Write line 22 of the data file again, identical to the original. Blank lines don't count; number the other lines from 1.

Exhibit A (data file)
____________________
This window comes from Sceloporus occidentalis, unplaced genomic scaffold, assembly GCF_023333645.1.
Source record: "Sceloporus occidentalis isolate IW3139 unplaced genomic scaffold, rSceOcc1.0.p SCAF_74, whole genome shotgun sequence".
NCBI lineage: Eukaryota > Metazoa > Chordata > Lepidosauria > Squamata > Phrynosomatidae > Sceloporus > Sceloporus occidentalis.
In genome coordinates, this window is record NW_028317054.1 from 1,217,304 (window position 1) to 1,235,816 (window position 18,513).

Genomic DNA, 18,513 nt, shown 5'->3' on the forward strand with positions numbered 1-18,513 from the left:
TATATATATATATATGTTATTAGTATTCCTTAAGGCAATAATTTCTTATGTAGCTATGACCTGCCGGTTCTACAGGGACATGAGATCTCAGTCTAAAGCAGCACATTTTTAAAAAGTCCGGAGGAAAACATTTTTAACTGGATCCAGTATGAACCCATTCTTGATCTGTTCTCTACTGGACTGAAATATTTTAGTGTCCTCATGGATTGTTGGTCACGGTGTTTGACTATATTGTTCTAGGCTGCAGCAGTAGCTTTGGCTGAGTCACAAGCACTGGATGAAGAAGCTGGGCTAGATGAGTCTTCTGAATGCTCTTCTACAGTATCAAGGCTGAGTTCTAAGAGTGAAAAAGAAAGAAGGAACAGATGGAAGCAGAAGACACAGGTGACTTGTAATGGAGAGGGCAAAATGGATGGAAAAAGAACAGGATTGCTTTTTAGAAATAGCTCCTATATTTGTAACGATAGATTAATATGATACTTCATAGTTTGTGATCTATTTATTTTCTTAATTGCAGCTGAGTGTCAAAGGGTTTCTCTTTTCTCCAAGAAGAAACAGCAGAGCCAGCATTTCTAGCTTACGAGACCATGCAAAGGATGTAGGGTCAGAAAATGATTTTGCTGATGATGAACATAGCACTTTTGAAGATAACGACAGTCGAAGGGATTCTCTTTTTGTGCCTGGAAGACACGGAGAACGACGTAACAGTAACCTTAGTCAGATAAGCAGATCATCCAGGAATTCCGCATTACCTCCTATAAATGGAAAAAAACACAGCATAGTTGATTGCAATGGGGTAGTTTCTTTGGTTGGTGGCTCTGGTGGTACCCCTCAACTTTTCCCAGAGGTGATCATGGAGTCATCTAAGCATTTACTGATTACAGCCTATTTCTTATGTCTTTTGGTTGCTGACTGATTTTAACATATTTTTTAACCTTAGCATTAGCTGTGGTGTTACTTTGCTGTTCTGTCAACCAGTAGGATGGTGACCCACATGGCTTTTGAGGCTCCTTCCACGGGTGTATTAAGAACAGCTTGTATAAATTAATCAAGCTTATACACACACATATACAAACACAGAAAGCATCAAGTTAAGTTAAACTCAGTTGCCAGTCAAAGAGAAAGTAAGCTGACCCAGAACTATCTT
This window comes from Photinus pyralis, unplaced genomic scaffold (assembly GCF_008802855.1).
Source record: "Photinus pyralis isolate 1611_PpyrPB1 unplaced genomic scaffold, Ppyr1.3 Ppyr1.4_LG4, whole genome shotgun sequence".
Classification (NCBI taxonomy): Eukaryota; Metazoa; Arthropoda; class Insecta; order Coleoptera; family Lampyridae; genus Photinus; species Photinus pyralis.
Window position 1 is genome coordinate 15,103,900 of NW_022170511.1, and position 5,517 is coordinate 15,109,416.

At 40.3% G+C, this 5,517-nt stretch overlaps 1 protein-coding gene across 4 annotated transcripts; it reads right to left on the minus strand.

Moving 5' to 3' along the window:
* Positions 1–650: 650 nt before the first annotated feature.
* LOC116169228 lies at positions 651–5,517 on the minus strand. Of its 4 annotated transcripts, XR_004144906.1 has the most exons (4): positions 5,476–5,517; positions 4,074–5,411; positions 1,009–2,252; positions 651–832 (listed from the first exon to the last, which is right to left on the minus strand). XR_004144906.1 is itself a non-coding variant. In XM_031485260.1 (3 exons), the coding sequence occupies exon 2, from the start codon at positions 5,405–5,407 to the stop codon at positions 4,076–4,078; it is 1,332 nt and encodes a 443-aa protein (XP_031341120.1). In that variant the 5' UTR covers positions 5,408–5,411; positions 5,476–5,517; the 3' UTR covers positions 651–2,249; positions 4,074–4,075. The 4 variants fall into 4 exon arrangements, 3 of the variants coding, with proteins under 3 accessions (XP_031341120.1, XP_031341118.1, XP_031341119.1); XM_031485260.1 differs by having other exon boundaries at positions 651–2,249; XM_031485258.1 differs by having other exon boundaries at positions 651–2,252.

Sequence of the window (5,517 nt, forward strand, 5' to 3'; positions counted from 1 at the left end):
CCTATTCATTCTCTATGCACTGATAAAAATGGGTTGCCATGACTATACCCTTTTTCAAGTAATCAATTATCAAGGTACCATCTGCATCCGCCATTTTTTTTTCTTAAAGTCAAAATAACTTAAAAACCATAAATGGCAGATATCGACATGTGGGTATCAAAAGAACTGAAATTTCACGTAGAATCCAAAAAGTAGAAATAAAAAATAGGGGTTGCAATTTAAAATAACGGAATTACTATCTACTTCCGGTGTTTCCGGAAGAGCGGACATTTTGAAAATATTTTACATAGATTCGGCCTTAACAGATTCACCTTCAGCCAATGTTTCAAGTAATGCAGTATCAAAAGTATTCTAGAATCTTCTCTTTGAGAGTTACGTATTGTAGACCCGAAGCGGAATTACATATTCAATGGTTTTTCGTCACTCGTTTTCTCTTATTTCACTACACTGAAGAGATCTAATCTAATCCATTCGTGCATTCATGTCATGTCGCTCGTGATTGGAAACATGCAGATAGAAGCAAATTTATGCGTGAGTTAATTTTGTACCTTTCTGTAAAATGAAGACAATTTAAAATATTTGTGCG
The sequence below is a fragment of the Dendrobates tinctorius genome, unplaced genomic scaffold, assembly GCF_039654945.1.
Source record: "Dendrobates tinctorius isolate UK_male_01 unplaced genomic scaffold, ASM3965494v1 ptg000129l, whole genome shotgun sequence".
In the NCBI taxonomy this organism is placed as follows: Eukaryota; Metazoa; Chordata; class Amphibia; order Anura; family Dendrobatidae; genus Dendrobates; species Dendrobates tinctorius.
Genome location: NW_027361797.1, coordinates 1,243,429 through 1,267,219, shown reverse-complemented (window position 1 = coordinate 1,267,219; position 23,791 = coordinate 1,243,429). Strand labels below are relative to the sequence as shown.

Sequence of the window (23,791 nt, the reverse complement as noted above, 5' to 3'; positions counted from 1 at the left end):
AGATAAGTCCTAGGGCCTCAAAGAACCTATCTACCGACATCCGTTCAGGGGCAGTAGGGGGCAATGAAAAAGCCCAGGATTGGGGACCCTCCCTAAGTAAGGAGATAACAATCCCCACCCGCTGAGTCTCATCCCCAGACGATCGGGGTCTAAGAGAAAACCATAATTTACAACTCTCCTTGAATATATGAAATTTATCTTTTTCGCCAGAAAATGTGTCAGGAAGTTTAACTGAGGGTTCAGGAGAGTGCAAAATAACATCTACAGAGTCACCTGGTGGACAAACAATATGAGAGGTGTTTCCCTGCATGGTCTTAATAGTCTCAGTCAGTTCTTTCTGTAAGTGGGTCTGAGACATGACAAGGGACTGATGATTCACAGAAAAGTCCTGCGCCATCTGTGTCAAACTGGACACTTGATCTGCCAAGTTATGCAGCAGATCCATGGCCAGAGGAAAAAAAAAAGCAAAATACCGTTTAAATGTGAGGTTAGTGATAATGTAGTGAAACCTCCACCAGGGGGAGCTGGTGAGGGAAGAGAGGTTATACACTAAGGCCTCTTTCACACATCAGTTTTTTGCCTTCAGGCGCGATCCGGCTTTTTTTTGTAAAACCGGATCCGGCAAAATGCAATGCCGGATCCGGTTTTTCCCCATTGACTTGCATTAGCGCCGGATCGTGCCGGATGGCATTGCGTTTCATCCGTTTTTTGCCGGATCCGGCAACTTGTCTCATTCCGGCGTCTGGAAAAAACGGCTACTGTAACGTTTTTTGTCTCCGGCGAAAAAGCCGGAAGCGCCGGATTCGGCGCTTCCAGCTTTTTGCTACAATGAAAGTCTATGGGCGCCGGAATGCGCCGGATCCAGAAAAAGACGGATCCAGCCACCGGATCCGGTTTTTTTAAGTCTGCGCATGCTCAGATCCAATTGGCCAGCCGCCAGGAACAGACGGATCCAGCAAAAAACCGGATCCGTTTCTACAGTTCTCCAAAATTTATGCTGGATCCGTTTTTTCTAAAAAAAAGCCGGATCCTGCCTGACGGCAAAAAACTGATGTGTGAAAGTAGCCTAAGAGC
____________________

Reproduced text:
AGATAAGTCCTAGGGCCTCAAAGAACCTATCTACCGACATCCGTTCAGGGGCAGTAGGGGGCAATGAAAAAGCCCAGGATTGGGGACCCTCCCTAAGTAAGGAGATAACAATCCCCACCCGCTGAGTCTCATCCCCAGACGATCGGGGTCTAAGAGAAAACCATAATTTACAACTCTCCTTGAATATATGAAATTTATCTTTTTCGCCAGAAAATGTGTCAGGAAGTTTAACTGAGGGTTCAGGAGAGTGCAAAATAACATCTACAGAGTCACCTGGTGGACAAACAATATGAGAGGTGTTTCCCTGCATGGTCTTAATAGTCTCAGTCAGTTCTTTCTGTAAGTGGGTCTGAGACATGACAAGGGACTGATGATTCACAGAAAAGTCCTGCGCCATCTGTGTCAAACTGGACACTTGATCTGCCAAGTTATGCAGCAGATCCATGGCCAGAGGAAAAAAAAAAGCAAAATACCGTTTAAATGTGAGGTTAGTGATAATGTAGTGAAACCTCCACCAGGGGGAGCTGGTGAGGGAAGAGAGGTTATACACTAAGGCCTCTTTCACACATCAGTTTTTTGCCTTCAGGCGCGATCCGGCTTTTTTTTGTAAAACCGGATCCGGCAAAATGCAATGCCGGATCCGGTTTTTCCCCATTGACTTGCATTAGCGCCGGATCGTGCCGGATGGCATTGCGTTTCATCCGTTTTTTGCCGGATCCGGCAACTTGTCTCATTCCGGCGTCTGGAAAAAACGGCTACTGTAACGTTTTTTGTCTCCGGCGAAAAAGCCGGAAGCGCCGGATTCGGCGCTTCCAGCTTTTTGCTACAATGAAAGTCTATGGGCGCCGGAATGCGCCGGATCCAGAAAAAGACGGATCCAGCCACCGGATCCGGTTTTTTTAAGTCTGCGCATGCTCAGATCCAATTGGCCAGCCGCCAGGAACAGACGGATCCAGCAAAAAACCGGATCCGTTTCTACAGTTCTCCAAAATTTATGCTGGATCCGTTTTTTCTAAAAAAAAGCCGGATCCTGCCTGACGGCAAAAAACTGATGTGTGAAAGTAGCCTAAGAGC